Saturday, 8 September 2012

Life, Death, Sex: Ovid in music

Now I am ready to to tell how bodies are changed into different bodies
So starts Ted Hughes's translation of the Metamorphoses. This great work has not been out of fashion since it was written over 2000 years ago. A perpetual reminder that we are fascinated by the stories of human passion and obsession, as well as exploring the whimsical caprice of gods and goddesses. At the heart of the poem is 250 stories of change, told with a lightness of touch and linguistic depth comparable with the parables of the bible. Stories that take difficult ideas and transform them so that anyone can understand them; human complexities distilled into perfect concentrated capsules awaiting release.

This depth in simplicity is how the National Gallery can take the great poem and use it to explore music, text and visuals and make it so successful. Their free summer exhibition 'Titian's Metamorphoses' has been an incredible experiment in looking how all the arts interact; paintings inspire feeling and poetry, which is a form of music, which in turn awakens the human rhythms of dance and Titian's stories dance in colour and movement across his canvases. All is full circle. Titian was the great painter of Ovid's myths in a time which was obsessed with transformation and change. The gallery has been very excited to show these major paintings 'Diana and Actaeon', 'Death of Actaeon' and 'Diana and Callisto' together for the first time in living memory and they are overwhelming in size, colour, and richness. 

Music was the theme in 'A musical journey through Ovid and Titian'. I had never consciously thought about the amazing litany of music inspired by Ovid because it is 'just there' but once you start listing them, he is impossible to get away from, especially in the baroque; e.g., Handel's 'Acis & Galatea', 'Semele', Monteverdi's 'L'Orpheo'. However in this presentation, Barry Millington and David Matthews were interested in modern and contemporary musical responses to Ovid.

They discussed the first item on the programme, 'Two Metamorphoses after Ovid' op 49 by Benjamin Brittan. There are six short movements in this and we heard two - 'Pan' and 'Arethusa'. There is a live recording on Spotify where it was played by oboeist Joy Broughton in 1951 and it is a simple, haunting, beautiful work. We heard it performed on the soprano saxaphone and it truly sang.

Pan is known for his rather rustic pursuit of nymphs and in this story, he chases after Syrinx who is eventually turned into reeds. He makes a pipe out of these reeds and learns how to played on her expertly. There is certainly a euphemistic quality to this, especially in the ad lib free quality of the playing. Then we heard Arethusa, another chaste nymph, who is transformed into a fountain to escape the attention of an enthusiastic river god. As their waters were to mingle for all time, again I'm not sure that her transformation was successful. Sexual imagery abounds with pastoral flows and musical trills.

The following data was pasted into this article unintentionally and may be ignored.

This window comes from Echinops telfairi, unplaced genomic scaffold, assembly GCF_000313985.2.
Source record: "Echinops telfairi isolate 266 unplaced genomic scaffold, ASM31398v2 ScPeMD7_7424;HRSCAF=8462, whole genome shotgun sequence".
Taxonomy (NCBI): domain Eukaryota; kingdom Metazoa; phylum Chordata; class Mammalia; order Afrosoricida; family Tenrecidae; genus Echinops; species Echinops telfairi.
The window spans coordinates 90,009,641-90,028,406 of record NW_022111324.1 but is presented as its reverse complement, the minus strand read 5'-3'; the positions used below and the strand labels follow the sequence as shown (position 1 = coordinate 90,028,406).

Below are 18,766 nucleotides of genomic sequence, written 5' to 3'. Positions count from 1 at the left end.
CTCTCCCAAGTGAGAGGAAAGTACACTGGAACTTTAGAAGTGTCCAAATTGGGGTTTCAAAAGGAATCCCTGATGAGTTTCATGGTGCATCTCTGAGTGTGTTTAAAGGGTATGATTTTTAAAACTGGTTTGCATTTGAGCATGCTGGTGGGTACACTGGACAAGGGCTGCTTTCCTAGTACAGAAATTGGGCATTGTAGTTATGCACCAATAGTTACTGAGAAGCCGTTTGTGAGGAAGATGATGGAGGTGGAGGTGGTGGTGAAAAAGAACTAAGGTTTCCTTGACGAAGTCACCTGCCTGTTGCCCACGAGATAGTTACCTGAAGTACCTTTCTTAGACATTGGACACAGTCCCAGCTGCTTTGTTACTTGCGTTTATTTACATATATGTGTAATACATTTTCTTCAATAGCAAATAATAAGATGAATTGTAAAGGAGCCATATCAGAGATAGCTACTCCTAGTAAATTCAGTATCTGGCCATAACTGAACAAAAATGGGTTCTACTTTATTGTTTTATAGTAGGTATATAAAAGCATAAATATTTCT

Matthews's compositions began with 'Venus and Adonis' which incorporated Welsh folk song, 'My love is Venus'. He explained that it was a very literal telling of the story with three movements;

1. Venus's love of Adonis, where the piano is Adonis and the violin, Venus
2. The hunt of wild boars where Adonis is killed and Venus laments
3. When Adonis is turned into an anenome. Then it ends with the folk song melody

The simple writing belies the singing quality of the piano and violin which rise and fall in tenderness, love, loss and transformation.

His 'Actaeon' was directly inspired by the painting 'Diana and Actaeon'. It is fatal to meet a goddess of chastity naked and though she doesn't immediately kill him, as might be expected with her bow and arrows, she is surrounded by water.
No weapon was to hand - only water
That was all she said, as as she said it
Out of his forehead burst a rack of antlers
The literal musical textures of saxaphone, piano, violin and trumpet illustrate Hughes's narrative which is read over the top with perfect timing. Like children enthralled, we listen and are moved by the voice, music, poem and picture. At the violent climax, the composer was clearly revolted and the ripping and tugging is heard on quiet sad notes of the violin. As he said, 'this piece ends as a poignant elegy for Actaeon, who meets his death on the very hills where he had once been so happy'.

The final work was a revelation. Britten is known for his operas, choral works and chamber music but in true Ovidian style, his Cabaret suite transformed all my expectations. A change of lighting, atmosphere and there we were in 1930s Germany listening to jazz with a turn by the sleaziest violin I've ever heard. A reading of Auden's Funeral Blues was given a different turn as it was followed by a celebration of life. This reminded me of the Dixieland Funeral March from Bond movie 'Live and Let Die' - from theatrical tragedy to over the top celebrations. 

Life, death, sex - all true, enduring, fundamental human metamorphoses...

No comments:

Post a Comment